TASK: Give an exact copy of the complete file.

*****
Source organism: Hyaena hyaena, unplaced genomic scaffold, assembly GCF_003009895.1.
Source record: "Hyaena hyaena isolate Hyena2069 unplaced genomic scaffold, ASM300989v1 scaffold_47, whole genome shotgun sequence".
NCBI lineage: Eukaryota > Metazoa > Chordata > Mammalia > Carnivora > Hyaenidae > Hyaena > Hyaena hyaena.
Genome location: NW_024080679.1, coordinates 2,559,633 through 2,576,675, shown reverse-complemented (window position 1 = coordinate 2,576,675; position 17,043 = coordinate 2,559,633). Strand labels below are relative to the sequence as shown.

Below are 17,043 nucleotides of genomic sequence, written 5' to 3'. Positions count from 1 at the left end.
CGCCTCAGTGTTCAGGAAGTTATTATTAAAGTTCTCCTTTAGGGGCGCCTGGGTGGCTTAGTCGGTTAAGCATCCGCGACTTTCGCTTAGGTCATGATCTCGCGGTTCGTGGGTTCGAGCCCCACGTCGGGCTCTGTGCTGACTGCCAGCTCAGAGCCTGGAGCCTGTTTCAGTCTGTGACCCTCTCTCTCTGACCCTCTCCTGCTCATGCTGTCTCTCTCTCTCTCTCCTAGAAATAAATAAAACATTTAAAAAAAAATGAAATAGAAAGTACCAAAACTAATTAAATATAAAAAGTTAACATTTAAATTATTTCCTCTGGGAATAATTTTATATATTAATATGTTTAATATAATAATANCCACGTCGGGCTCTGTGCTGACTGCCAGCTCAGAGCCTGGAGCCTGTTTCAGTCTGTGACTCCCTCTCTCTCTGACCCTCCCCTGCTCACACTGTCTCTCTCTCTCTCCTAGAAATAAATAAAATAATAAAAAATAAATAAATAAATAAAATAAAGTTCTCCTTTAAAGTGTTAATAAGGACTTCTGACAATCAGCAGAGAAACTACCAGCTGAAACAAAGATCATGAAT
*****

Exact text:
Source organism: Hyaena hyaena, unplaced genomic scaffold, assembly GCF_003009895.1.
Source record: "Hyaena hyaena isolate Hyena2069 unplaced genomic scaffold, ASM300989v1 scaffold_47, whole genome shotgun sequence".
NCBI lineage: Eukaryota > Metazoa > Chordata > Mammalia > Carnivora > Hyaenidae > Hyaena > Hyaena hyaena.
Genome location: NW_024080679.1, coordinates 2,559,633 through 2,576,675, shown reverse-complemented (window position 1 = coordinate 2,576,675; position 17,043 = coordinate 2,559,633). Strand labels below are relative to the sequence as shown.

Below are 17,043 nucleotides of genomic sequence, written 5' to 3'. Positions count from 1 at the left end.
CGCCTCAGTGTTCAGGAAGTTATTATTAAAGTTCTCCTTTAGGGGCGCCTGGGTGGCTTAGTCGGTTAAGCATCCGCGACTTTCGCTTAGGTCATGATCTCGCGGTTCGTGGGTTCGAGCCCCACGTCGGGCTCTGTGCTGACTGCCAGCTCAGAGCCTGGAGCCTGTTTCAGTCTGTGACCCTCTCTCTCTGACCCTCTCCTGCTCATGCTGTCTCTCTCTCTCTCTCCTAGAAATAAATAAAACATTTAAAAAAAAATGAAATAGAAAGTACCAAAACTAATTAAATATAAAAAGTTAACATTTAAATTATTTCCTCTGGGAATAATTTTATATATTAATATGTTTAATATAATAATANCCACGTCGGGCTCTGTGCTGACTGCCAGCTCAGAGCCTGGAGCCTGTTTCAGTCTGTGACTCCCTCTCTCTCTGACCCTCCCCTGCTCACACTGTCTCTCTCTCTCTCCTAGAAATAAATAAAATAATAAAAAATAAATAAATAAATAAAATAAAGTTCTCCTTTAAAGTGTTAATAAGGACTTCTGACAATCAGCAGAGAAACTACCAGCTGAAACAAAGATCATGAAT